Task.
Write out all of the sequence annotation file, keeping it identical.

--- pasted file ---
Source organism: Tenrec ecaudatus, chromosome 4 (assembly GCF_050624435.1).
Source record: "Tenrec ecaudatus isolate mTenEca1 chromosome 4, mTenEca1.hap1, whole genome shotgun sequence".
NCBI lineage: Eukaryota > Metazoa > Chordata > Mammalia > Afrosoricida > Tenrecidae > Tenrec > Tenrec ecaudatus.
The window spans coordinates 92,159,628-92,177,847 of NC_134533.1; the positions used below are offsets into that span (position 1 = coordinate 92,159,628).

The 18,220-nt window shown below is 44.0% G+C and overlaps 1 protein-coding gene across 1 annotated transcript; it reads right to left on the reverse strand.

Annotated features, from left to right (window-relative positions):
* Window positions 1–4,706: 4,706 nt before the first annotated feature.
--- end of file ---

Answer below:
Source organism: Tenrec ecaudatus, chromosome 4 (assembly GCF_050624435.1).
Source record: "Tenrec ecaudatus isolate mTenEca1 chromosome 4, mTenEca1.hap1, whole genome shotgun sequence".
NCBI lineage: Eukaryota > Metazoa > Chordata > Mammalia > Afrosoricida > Tenrecidae > Tenrec > Tenrec ecaudatus.
The window spans coordinates 92,159,628-92,177,847 of NC_134533.1; the positions used below are offsets into that span (position 1 = coordinate 92,159,628).

The 18,220-nt window shown below is 44.0% G+C and overlaps 1 protein-coding gene across 1 annotated transcript; it reads right to left on the reverse strand.

Annotated features, from left to right (window-relative positions):
* Window positions 1–4,706: 4,706 nt before the first annotated feature.